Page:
Mark Cordory was Department Head for Props Fabrication on Doctor Who for the first two and a half series. This was followed by another year as a freelance props maker for Doctor Who, Torchwood and The Sarah Jane Adventures. He is also well known in the Live-Action Role-Play world where he has been making weird and wonderful items for almost 40 years. We recently spoke to Mark about his time on Doctor Who with a particular focus on his work on The Christmas Invasion.
WhoSFX: How did you get into this line of work?
Mark: I’ve been making ‘stuff’ ever since I can remember. Since childhood I was always fascinated by Sci-Fi & Fantasy and Horror and much of my spare time was spent drawing monsters or making Airfix kits into pretty much anything except what was on the box. And of course I was the perfect age to have grown up watching the original Star Trek and Doctor Who. After I left school I went to college to study Theatre Design which was about as close as I could get to finding a course that dealt with making props, costumes and creatures back in the early 80’s. After that I moved to Cardiff to work for a company that made props and puppets for TV and theatre. And that’s the industry I’ve remained in ever since really.
Mark: I’d been working as a freelance props and puppet maker in Cardiff since the early 90’s so I’d got to know many of the people in the industry there during that time, so when I heard that Doctor Who was returning to our screens and that it was going to be made on my doorstep I decided there and then that there was simply no way it was going to happen without my involvement! So I tapped every contact I knew of until I discovered who was going to be head of the art dept and then sent them my details. Fortunately I’d worked with Ed Thomas previously so he already knew of me. Originally I applied to run the creature workshop along with a number of others I’d previously worked with on The Corpse Bride. Ultimately Millennium FX got the job, but I was offered the job of running the Props Fabrication dept (or in fact being the props fabrication dept since I was initially the only person there). I jumped at the chance.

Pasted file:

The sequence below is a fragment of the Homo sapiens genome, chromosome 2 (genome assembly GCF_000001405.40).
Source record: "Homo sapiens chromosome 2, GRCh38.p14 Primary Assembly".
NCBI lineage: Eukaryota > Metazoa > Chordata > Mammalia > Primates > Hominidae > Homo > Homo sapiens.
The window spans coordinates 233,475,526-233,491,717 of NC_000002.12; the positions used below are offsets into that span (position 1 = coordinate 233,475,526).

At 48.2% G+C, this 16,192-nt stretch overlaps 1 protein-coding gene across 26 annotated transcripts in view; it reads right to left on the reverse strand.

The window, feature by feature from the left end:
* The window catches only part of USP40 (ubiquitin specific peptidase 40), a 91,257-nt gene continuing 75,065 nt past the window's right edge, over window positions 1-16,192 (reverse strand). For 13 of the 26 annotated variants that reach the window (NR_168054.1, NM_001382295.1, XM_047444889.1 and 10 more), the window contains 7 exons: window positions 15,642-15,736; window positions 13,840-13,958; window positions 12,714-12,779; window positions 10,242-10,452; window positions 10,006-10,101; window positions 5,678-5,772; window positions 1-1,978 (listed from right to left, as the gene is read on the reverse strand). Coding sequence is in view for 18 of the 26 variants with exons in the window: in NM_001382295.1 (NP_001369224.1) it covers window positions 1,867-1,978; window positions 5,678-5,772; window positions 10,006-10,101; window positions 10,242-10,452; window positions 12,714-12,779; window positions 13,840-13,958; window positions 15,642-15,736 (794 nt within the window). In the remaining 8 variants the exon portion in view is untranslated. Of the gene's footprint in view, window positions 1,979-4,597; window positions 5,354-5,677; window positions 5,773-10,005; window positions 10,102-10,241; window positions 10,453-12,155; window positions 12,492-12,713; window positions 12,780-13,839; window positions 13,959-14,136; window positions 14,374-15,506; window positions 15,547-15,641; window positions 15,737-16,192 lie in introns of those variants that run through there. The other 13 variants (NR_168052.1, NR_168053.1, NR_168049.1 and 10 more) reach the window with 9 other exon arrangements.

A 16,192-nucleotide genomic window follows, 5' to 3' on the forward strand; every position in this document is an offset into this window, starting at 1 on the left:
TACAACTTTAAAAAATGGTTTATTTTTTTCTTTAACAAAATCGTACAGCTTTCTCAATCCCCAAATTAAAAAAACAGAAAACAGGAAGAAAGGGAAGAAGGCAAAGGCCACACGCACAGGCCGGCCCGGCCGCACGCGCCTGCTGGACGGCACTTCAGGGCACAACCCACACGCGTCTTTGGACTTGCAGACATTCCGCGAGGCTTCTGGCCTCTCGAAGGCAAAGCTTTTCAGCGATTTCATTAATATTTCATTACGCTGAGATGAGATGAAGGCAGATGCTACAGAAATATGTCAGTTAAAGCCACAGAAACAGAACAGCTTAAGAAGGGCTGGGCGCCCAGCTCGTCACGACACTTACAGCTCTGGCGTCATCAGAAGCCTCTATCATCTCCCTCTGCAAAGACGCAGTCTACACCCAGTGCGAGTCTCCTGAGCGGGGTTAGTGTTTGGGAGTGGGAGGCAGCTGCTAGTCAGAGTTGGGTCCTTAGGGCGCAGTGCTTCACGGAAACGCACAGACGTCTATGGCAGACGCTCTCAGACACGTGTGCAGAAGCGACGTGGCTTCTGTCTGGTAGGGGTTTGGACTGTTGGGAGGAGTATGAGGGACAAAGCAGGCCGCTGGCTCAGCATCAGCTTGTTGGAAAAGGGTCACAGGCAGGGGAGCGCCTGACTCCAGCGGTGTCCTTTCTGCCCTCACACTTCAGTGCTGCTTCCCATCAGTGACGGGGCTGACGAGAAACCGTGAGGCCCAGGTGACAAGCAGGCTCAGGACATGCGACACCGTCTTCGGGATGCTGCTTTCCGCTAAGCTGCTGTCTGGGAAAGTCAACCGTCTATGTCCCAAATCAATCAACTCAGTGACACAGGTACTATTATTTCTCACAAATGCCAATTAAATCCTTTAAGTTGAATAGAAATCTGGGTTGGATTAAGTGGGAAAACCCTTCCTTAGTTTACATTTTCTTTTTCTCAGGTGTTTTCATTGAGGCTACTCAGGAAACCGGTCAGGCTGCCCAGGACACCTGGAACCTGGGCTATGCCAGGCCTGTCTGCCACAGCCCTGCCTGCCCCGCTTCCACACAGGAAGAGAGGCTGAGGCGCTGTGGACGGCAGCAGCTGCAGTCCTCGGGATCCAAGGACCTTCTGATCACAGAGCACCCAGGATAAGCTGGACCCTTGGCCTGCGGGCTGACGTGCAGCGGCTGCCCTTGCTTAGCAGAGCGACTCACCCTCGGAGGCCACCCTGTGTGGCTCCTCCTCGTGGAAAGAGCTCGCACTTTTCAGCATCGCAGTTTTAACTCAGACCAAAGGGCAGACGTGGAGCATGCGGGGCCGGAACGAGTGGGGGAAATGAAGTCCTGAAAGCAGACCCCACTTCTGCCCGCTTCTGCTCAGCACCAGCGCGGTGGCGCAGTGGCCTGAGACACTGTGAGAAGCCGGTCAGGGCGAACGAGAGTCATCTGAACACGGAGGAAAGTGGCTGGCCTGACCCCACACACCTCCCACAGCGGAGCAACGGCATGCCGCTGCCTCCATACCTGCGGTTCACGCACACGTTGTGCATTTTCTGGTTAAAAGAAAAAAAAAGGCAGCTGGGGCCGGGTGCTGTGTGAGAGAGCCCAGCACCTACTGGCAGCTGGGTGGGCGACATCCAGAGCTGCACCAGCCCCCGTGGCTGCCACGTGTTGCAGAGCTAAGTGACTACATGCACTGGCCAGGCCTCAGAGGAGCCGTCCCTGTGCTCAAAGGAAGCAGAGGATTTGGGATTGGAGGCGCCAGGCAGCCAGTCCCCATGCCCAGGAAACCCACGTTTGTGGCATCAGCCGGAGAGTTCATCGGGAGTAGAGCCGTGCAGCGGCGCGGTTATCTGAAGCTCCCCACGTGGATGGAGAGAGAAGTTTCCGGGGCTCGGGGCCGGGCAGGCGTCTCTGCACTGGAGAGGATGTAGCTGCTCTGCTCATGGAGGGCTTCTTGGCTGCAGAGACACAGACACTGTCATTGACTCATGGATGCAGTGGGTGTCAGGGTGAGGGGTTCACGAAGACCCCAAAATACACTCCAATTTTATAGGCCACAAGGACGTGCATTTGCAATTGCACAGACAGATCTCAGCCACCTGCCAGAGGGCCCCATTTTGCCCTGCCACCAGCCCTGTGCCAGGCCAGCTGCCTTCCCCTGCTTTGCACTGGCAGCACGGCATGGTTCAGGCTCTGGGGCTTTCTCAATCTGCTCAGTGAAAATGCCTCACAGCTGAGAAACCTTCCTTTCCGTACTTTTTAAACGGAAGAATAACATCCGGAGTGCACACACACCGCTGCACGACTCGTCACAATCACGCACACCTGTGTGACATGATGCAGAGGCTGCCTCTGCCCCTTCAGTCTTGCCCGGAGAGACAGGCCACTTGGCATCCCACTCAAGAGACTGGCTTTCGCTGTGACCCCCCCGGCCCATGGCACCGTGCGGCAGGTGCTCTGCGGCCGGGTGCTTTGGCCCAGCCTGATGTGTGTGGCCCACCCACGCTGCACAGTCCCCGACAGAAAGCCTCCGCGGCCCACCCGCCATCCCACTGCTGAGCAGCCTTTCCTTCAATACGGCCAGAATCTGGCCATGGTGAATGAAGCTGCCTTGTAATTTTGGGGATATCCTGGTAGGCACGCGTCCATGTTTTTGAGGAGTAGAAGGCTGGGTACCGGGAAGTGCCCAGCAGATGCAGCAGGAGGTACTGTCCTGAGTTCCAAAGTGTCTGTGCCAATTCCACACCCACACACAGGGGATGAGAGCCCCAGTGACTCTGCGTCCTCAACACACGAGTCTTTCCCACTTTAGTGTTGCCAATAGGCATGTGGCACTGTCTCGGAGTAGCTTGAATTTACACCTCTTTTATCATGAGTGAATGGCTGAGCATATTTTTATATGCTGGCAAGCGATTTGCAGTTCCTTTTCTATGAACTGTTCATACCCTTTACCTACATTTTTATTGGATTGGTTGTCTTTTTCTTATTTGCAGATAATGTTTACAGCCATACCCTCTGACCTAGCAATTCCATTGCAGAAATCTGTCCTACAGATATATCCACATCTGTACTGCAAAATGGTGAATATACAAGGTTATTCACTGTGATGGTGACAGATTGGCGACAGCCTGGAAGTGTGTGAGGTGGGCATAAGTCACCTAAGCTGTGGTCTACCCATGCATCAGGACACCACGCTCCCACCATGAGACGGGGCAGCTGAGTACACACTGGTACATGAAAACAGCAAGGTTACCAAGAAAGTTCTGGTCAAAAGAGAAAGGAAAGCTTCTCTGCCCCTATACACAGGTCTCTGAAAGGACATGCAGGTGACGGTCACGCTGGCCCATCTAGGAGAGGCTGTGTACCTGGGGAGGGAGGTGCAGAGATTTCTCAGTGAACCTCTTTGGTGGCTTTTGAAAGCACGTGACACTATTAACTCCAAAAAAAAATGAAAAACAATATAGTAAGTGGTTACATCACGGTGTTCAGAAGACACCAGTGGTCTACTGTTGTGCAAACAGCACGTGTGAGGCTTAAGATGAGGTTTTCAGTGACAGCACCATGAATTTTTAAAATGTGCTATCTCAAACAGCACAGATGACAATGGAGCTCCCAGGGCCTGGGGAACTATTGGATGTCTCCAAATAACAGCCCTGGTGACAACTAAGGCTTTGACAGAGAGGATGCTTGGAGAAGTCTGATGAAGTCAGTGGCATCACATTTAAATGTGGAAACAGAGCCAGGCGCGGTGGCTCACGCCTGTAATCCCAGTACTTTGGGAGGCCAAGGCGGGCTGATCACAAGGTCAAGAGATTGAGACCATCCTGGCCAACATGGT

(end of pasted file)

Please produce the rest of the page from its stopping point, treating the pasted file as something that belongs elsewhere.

WhoSFX: Were you a fan of the series before you started working on it?
Mark: Of course. As I mentioned, I’m the right age to have grown up on classic Doctor Who. Jon Pertwee was ‘my’ Doctor, although the first episode I remember was Fury from the Deep with Patrick Troughton. Jon Pertwee will always be my favourite and I love how Capaldi has managed to recapture some of that version in his own performance. I stopped watching the series towards the end of Tom Baker’s run though as I’d sort of got to that age where I’d moved onto films more than TV because the budgets and FX were better, but I never lost my love of the early episodes.
WhoSFX: What stage of production was the series at when you came on board?
Mark: I was involved pretty much from day one. I started making a few props before I was taken on as part of the official team. I made a replica stunt axe for Rose (my very first prop for the new series) and a number of items for The End of the World, but I came on officially on Dalek. However I didn’t really get anywhere to work until the following episode so my first on-set prop for Dalek was made out of scraps I found in the boot of my car and an old Playstation gun I was handed. I put it all together in a cupboard beneath the stairs at the Millennium Stadium where we were filming because that’s where they had a plug socket.
WhoSFX: What was your basic remit on the series?
Mark: Basically I was supplied with beautiful concept artwork from Matt Savage and it was my department’s job to try to make the items as close to the designs as possible. However we were fighting against a pretty low budget for my dept and very limited facilities in the first couple of series. I have more facilities in my garden shed now than I did for the entire first two series in the props fabrication dept! So often compromises had to be made. Much of the stuff we made in the initial two series was constructed from existing items mashed together as opposed to completely scratch built, simply because we rarely had the time, budget or facilities to do much else – it was very ‘old school’ in terms of the props making. But I’m still very proud of what we achieved and we always tried to get as close to Matt’s artwork as possible. Occasionally there simply wasn’t time for Matt to produce concepts, and at that point it was really left up to me to make something suitable – the speedometer from the crashed Roswell ship for example.